The Rt. Rev. Robert William Duncan Jr.
Following several years of strife over the direction of the Episcopal Church and its historic appointment of an openly homosexual bishop, the Episcopal Diocese of Pittsburgh voted to leave the denomination’s American affiliation in favor an international branch of the greater Anglican Communion.
The election of the openly homosexual Rt. Rev. V. Gene Robinson to the position of Episcopal bishop in 2003 sent shockwaves throughout the denomination and prompted the outspoken opposition of the Bishop of Pittsburgh, Robert William Duncan Jr.
Earlier this year, however, the Episcopal Church issued a paper in which it declared Duncan had “abandoned the Communion of this Church” and last month deposed the bishop.
The move did not sit well with many in Pittsburgh, who were more in agreement with their former bishop than they were with the American hierarchy of the Episcopal Church.
At the Episcopal Diocese of Pittsburgh’s 143rd annual diocesan convention this weekend, the divide in perceived direction of the church led to action, where 119 of 191 laypeople and 121 of 160 clergy voted to leave the Episcopal Church and join the Anglican Province of the Southern Cone.
“We deeply value our shared heritage and years of friendship with those still within that denomination,” said Rev. Peter Frank, director of communications for the diocese, in a statement, “but this diocese could not in good conscience continue down the road away from mainstream Christianity that the leadership of The Episcopal Church is so determined to follow.”
Assistant Bishop Henry Scriven told the Associated Press that the vote means the group is now more closely aligned with the majority of the 77 million-member worldwide Anglican Communion, which is more conservative than the 2.2 million-member U.S. church.
“I am delighted,” Scriven said, “that what we have done today is bringing the Diocese of Pittsburgh back into the mainstream of worldwide Anglicanism.”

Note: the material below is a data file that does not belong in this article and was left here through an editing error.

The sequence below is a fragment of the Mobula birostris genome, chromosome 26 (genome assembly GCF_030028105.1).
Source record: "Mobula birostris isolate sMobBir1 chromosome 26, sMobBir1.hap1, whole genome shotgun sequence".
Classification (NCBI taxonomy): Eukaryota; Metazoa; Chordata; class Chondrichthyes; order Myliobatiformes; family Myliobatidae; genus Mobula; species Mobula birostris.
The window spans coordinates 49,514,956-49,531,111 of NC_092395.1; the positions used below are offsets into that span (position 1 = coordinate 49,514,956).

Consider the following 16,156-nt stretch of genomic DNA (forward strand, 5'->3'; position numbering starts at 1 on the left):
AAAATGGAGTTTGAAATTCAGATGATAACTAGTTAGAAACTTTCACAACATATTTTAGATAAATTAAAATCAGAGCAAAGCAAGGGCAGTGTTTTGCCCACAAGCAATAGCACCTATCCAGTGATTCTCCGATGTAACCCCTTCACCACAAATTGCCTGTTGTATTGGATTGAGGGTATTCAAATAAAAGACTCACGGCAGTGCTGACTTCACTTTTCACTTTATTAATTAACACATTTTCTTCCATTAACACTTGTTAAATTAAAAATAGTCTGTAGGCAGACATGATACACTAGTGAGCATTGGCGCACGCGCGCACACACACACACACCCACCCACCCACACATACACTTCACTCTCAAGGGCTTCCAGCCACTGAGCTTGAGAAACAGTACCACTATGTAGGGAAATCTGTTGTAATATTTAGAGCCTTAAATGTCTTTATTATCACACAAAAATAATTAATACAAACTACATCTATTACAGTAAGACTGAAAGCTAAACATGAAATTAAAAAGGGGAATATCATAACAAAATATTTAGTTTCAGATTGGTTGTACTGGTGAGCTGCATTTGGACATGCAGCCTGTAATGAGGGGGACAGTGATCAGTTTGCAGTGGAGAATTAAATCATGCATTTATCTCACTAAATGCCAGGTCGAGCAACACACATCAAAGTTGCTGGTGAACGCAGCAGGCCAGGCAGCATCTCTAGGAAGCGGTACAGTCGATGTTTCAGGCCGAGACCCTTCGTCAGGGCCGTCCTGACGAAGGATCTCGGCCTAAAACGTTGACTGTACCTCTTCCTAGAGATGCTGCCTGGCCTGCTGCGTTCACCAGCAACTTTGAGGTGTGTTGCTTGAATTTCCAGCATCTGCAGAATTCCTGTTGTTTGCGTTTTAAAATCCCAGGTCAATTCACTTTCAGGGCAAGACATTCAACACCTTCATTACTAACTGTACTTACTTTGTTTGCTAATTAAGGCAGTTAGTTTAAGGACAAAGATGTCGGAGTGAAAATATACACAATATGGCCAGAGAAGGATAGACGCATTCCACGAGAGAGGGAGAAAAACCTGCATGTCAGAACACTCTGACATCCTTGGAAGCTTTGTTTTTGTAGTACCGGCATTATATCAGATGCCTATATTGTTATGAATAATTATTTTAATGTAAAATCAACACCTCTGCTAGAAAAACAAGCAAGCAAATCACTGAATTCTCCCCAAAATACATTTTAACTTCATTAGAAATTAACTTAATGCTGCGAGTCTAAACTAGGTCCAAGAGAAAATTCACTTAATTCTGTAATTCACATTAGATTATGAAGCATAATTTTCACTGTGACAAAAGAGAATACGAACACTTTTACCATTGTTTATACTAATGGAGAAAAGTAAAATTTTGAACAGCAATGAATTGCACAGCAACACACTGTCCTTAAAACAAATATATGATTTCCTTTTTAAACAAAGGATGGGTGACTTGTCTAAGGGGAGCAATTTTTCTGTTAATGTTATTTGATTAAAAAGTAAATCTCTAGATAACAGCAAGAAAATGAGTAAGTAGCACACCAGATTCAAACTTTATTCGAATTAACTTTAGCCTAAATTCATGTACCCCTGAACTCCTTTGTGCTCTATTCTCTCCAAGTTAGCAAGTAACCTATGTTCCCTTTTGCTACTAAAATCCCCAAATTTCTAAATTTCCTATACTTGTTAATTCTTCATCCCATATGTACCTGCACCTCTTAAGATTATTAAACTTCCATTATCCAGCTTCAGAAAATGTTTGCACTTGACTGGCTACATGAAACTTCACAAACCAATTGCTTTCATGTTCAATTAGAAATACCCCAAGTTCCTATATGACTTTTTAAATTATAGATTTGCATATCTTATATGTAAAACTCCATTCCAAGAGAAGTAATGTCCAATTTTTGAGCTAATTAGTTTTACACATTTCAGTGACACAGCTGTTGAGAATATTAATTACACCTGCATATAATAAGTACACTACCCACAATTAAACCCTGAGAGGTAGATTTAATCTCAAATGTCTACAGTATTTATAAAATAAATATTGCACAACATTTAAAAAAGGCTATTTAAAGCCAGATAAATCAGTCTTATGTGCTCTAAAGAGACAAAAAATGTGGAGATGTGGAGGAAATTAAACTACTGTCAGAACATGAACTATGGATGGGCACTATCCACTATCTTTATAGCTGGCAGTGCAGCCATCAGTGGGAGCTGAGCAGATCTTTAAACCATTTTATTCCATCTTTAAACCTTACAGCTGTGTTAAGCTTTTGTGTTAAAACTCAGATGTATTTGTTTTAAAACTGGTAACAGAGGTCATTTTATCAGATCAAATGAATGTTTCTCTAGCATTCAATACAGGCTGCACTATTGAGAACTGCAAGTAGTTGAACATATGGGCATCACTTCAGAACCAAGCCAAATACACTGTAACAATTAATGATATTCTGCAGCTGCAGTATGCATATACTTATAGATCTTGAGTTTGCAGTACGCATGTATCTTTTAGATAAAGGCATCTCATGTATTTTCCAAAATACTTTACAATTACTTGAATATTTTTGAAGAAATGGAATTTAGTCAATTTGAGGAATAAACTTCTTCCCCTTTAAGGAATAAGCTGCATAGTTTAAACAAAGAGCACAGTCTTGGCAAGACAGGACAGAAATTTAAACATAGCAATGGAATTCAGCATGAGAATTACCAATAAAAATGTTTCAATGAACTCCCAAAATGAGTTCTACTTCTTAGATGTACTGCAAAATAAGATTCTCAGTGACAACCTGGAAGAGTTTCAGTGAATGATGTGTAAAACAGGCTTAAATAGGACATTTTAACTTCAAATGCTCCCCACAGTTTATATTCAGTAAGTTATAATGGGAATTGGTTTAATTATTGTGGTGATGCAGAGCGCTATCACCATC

The Washington, D.C.-based Institute on Religion and Democracy reports that the Diocese of San Joaquin in California last year also voted to secede from the Episcopal Church. Two other dioceses – one based in Fort Worth, Texas, and the other in Quincy, Ill. – are scheduled to vote in November on similar resolutions.
IRD Religious Liberty Director Faith J.H. McDonnell supports the vote and stresses that disagreement over the Episcopal Church’s appointment of a homosexual bishop is only one symptom of a greater division within the denomination.
“The Episcopal Church was hemorrhaging membership well before the controversial ordination of Gene Robinson,” McDonnell said in a statement. “Individuals are realigning with their feet. Many of the most vibrant and evangelistic parishioners are leaving, and the remaining revisionists appear unable to offer a compelling draw to potential new members.
“While Gene Robinson’s consecration heightened the issues within the Episcopal Church, it is in no way the main issue for the churches that are leaving. It provides one example of how the Episcopal Church has drifted away from its Scriptural foundations,” she said.
The Most Rev. Katharine Jefferts Schori, presiding bishop of the U.S. church, however, criticized the vote in a statement, saying, “There is room in this church for all who desire to be members of it.”
She further warned that these kinds of divisions in the church have “frequently been seen as a more egregious error than charges of heresy.”
Alison McFarland, who voted for the split, argues that the Pittsburgh Diocese isn’t a radical group of heretical troublemakers, however, but a body trying to stay true to the faith.
“The church became as gray as the culture,” McFarland told the Associated Press. “Undefined Christianity became the problem, and now the church is indistinguishable from the world.”
The Episcopal Diocese of Pittsburgh now plans a special convention Nov. 7-8 where it will welcome Duncan back as key note speaker and elect its next bishop.